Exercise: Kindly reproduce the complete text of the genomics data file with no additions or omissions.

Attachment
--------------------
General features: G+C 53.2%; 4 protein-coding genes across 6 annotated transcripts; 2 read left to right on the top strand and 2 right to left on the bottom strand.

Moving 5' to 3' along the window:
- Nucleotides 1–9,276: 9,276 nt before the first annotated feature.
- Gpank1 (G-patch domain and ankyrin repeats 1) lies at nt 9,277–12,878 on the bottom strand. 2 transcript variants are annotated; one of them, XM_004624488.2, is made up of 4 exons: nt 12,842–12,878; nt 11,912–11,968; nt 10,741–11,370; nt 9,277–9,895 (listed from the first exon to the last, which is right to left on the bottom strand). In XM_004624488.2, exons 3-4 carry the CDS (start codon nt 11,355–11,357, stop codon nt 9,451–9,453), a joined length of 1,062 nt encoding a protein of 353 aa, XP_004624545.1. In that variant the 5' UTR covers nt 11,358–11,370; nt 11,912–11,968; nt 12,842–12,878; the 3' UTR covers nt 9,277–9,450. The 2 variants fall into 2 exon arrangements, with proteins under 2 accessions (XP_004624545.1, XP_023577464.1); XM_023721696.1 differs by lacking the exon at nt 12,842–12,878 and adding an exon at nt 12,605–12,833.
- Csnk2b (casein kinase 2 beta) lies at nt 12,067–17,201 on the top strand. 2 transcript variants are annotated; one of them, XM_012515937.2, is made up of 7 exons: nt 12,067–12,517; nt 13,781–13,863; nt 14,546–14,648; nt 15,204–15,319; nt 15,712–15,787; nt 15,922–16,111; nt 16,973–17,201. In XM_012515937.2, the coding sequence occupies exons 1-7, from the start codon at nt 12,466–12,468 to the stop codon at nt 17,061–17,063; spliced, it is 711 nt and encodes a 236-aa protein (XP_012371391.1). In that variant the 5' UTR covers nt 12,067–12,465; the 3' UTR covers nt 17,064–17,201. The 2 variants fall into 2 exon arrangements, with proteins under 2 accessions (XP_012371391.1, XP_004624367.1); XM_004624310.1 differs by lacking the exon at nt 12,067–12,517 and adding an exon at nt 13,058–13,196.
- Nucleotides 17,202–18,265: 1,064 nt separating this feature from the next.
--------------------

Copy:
General features: G+C 53.2%; 4 protein-coding genes across 6 annotated transcripts; 2 read left to right on the top strand and 2 right to left on the bottom strand.

Moving 5' to 3' along the window:
- Nucleotides 1–9,276: 9,276 nt before the first annotated feature.
- Gpank1 (G-patch domain and ankyrin repeats 1) lies at nt 9,277–12,878 on the bottom strand. 2 transcript variants are annotated; one of them, XM_004624488.2, is made up of 4 exons: nt 12,842–12,878; nt 11,912–11,968; nt 10,741–11,370; nt 9,277–9,895 (listed from the first exon to the last, which is right to left on the bottom strand). In XM_004624488.2, exons 3-4 carry the CDS (start codon nt 11,355–11,357, stop codon nt 9,451–9,453), a joined length of 1,062 nt encoding a protein of 353 aa, XP_004624545.1. In that variant the 5' UTR covers nt 11,358–11,370; nt 11,912–11,968; nt 12,842–12,878; the 3' UTR covers nt 9,277–9,450. The 2 variants fall into 2 exon arrangements, with proteins under 2 accessions (XP_004624545.1, XP_023577464.1); XM_023721696.1 differs by lacking the exon at nt 12,842–12,878 and adding an exon at nt 12,605–12,833.
- Csnk2b (casein kinase 2 beta) lies at nt 12,067–17,201 on the top strand. 2 transcript variants are annotated; one of them, XM_012515937.2, is made up of 7 exons: nt 12,067–12,517; nt 13,781–13,863; nt 14,546–14,648; nt 15,204–15,319; nt 15,712–15,787; nt 15,922–16,111; nt 16,973–17,201. In XM_012515937.2, the coding sequence occupies exons 1-7, from the start codon at nt 12,466–12,468 to the stop codon at nt 17,061–17,063; spliced, it is 711 nt and encodes a 236-aa protein (XP_012371391.1). In that variant the 5' UTR covers nt 12,067–12,465; the 3' UTR covers nt 17,064–17,201. The 2 variants fall into 2 exon arrangements, with proteins under 2 accessions (XP_012371391.1, XP_004624367.1); XM_004624310.1 differs by lacking the exon at nt 12,067–12,517 and adding an exon at nt 13,058–13,196.
- Nucleotides 17,202–18,265: 1,064 nt separating this feature from the next.